Sierra Club chief in town to discuss new challenges in saving wild places

Brune predicts Browns Canyon in Colorado will be one of the next big public-lands battlegrounds.

Michael Brune, who gives today’s Westminster Town Hall Forum lecture, has just passed his fourth anniversary as executive director of the Sierra Club.

Unlike the chief execs of some other national environmental groups, Brune’s background runs heavily to frontline environmental activism of sometimes the most direct and personal kind, as when he invaded Home Depot stores with a bullhorn to call attention to the chain’s unsustainable lumber sourcing.  

Most of his previous work was at the Rainforest Action Network, organizationally a new kid on the block compared to his current employer, which was founded  in 1892 by John Muir.

His talk is titled “Protecting the Wild Places,” which is both the first and longest-lived objective of the Sierra Club, motivating both its famous fight to save the Hetch Hetchy valley in Yosemite and its surrender of Arizona’s Glen Canyon to the dam builders in a strategic move to protect the Grand Canyon downstream.

We spoke by phone on Monday, and I asked Brune to preview his talk and to share his ideas on how the problem of saving wilderness has or hasn’t been redefined by changes in the climate of American politics — and of the Earth itself. Excerpts follow:

I haven’t finished writing my speech yet, but I know I’ll begin by talking about our country’s legacy of protecting wild places, and the work that’s been done over the last century or more, from the Grand Canyon and Yosemite straight up through today — how we were able to achieve some of our country’s biggest conservation victories.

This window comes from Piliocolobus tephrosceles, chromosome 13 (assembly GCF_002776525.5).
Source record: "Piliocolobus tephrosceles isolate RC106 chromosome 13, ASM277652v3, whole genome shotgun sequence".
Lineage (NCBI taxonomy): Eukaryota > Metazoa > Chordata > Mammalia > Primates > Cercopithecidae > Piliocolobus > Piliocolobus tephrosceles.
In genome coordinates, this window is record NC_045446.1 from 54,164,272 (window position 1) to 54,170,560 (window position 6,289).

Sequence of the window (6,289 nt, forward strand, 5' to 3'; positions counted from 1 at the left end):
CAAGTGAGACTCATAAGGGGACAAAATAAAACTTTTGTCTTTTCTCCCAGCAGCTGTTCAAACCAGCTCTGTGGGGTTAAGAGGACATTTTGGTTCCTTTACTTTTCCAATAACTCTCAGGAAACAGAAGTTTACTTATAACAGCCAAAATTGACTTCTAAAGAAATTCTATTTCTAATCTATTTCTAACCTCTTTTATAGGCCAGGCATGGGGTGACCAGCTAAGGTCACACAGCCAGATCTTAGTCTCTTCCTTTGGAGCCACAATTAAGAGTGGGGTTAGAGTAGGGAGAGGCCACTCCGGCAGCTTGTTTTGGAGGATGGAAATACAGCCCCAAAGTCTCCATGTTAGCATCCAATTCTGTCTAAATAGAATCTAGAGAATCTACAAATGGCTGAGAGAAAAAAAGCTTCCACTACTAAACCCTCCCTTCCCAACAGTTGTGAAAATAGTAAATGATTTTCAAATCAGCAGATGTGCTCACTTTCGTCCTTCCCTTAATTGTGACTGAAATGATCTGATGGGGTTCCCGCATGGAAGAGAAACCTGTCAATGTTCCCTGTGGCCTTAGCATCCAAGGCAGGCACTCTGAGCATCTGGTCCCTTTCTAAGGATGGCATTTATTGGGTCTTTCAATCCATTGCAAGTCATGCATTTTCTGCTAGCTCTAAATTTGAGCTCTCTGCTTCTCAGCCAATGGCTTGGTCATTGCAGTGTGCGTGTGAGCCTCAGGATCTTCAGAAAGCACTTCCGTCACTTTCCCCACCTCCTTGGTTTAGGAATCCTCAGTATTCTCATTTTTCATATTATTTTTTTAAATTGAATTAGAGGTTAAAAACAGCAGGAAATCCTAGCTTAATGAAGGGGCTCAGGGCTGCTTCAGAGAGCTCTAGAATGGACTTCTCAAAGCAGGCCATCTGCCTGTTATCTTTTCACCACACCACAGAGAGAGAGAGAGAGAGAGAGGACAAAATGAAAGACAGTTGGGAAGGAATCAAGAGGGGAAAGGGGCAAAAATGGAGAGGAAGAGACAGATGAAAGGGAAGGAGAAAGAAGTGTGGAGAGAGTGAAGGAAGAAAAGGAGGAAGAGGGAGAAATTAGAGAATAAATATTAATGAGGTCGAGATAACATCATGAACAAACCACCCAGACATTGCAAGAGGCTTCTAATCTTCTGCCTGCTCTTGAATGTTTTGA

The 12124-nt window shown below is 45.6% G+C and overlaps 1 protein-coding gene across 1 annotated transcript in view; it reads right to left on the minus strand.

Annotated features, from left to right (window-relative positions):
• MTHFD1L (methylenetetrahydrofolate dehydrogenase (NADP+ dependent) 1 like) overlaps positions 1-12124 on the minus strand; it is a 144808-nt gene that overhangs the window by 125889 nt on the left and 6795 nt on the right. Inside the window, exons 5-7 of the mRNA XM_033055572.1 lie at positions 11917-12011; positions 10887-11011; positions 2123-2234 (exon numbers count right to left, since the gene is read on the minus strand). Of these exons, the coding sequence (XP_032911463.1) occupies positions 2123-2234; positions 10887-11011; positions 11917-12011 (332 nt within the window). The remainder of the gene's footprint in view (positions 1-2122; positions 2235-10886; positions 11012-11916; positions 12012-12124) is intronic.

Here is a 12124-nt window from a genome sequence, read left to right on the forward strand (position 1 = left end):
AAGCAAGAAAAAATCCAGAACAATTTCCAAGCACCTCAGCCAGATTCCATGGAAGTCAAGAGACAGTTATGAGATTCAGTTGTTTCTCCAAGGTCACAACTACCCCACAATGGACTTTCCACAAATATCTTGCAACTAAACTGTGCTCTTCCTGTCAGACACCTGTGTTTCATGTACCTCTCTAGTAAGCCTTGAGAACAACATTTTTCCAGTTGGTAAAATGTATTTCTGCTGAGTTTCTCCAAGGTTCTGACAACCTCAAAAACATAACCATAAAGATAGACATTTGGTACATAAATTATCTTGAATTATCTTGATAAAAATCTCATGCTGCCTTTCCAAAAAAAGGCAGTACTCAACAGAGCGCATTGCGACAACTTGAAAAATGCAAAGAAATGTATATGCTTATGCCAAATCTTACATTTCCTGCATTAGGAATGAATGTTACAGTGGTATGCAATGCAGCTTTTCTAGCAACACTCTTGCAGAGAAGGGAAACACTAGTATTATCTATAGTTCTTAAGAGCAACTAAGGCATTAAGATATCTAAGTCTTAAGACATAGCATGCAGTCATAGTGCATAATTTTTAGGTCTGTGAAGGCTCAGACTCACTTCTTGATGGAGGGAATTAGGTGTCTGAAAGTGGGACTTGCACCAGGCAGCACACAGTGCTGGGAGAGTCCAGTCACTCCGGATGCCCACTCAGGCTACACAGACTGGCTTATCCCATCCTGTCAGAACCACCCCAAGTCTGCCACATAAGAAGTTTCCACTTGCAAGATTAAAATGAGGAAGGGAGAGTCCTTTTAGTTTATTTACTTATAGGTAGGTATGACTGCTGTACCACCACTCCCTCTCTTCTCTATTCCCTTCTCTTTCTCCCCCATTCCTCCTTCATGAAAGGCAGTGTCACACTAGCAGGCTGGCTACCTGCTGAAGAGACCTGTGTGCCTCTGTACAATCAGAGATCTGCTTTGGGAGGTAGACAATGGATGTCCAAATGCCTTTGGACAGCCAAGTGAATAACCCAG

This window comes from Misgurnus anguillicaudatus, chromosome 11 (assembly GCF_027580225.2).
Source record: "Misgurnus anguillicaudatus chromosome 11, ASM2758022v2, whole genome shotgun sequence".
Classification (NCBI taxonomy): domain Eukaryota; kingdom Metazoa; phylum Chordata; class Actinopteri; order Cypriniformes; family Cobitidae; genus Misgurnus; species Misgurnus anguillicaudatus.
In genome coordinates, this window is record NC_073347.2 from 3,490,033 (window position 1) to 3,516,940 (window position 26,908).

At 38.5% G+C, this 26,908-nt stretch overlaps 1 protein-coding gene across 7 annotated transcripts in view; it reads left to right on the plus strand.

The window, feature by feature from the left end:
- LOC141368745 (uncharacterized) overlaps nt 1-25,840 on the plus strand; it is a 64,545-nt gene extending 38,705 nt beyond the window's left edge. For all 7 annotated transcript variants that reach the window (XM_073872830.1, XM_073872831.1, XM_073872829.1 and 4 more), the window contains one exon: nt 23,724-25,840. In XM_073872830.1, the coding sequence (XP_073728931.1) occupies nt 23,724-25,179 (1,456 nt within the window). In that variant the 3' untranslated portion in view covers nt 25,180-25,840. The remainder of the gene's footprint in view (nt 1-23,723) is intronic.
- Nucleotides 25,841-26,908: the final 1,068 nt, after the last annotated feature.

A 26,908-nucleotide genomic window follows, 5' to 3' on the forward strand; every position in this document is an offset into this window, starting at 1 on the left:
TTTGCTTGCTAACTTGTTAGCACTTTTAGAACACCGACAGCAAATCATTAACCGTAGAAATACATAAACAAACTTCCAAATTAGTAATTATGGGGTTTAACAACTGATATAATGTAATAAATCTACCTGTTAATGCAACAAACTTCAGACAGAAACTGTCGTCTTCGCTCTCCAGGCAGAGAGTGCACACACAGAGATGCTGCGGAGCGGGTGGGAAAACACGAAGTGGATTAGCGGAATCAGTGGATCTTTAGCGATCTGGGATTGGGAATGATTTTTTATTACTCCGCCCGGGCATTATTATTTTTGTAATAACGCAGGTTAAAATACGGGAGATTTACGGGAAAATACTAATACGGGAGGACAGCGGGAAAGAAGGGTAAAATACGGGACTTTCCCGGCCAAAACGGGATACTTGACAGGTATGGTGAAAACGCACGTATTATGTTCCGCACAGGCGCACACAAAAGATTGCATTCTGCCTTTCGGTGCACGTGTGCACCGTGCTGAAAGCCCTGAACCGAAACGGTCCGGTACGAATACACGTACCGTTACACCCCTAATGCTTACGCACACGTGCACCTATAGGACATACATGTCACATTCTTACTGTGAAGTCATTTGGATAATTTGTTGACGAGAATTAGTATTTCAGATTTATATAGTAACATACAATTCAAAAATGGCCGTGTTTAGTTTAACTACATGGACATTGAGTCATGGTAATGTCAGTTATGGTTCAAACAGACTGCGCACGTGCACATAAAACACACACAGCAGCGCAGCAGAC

But then, I’m going to spend the bulk of my time talking about what conservation means and looks like in an era of climate change. About the threats that fossil fuels are posing directly to public lands in the U.S., and the threats that climate change poses indirectly to lands and wildlife in the U.S. and around the world.

Michael Brune

On the argument some will make that climate change’s sweeping impacts make habitat protection an outdated, perhaps even quaint, endeavor:

I think there’s often a large gap between what most Americans actually care about and what topics make it into the national political dialogue. On environmental issues, almost every interview I do, almost every conversation I have with an elected official, the agenda typically is about energy and climate. And those are important issues — they’re top priority issues for the Sierra Club.

And at the same time, the work that we have done and continue to do to protect lands and wildlife is also important and it’s very much connected to the climate change struggle.

Sierra Club members care about both. The average citizen cares about both.

Whether it’s a state park that’s a half-hour drive from someone’s house or a wilderness area that they may get to at one point in their lives, people of all political persuasions, all across the country, men and women, in urban areas and rural areas, continue to have a strong affinity for protecting the most beautiful places in the country. And that will continue.

So part of the job of the Sierra Club is to keep this as a high-profile issue, and to help people get out into the outdoors, and to continue to find ways to build a broad enough coalition to make sure that the gains that we’ve made in the past aren’t undermined in the next couple decades.

On where the next big battlegrounds over public-lands protection are likely to be:

The Arctic is at the top of the list — or at least in the top three or top five, let’s say.

If we’re talking about large landscapes, we have to look to the Arctic, a couple of places in the desert southwest around the Utah Canyonlands, and the Grand Canyon watershed. Those are all at the top of the list.

We’ve identified a dozen or so areas that we’re looking to see the president protect through the Antiquities Act, by designating them as national monuments. By we, I mean a coalition of the Sierra Club and a number of other conservation organizations.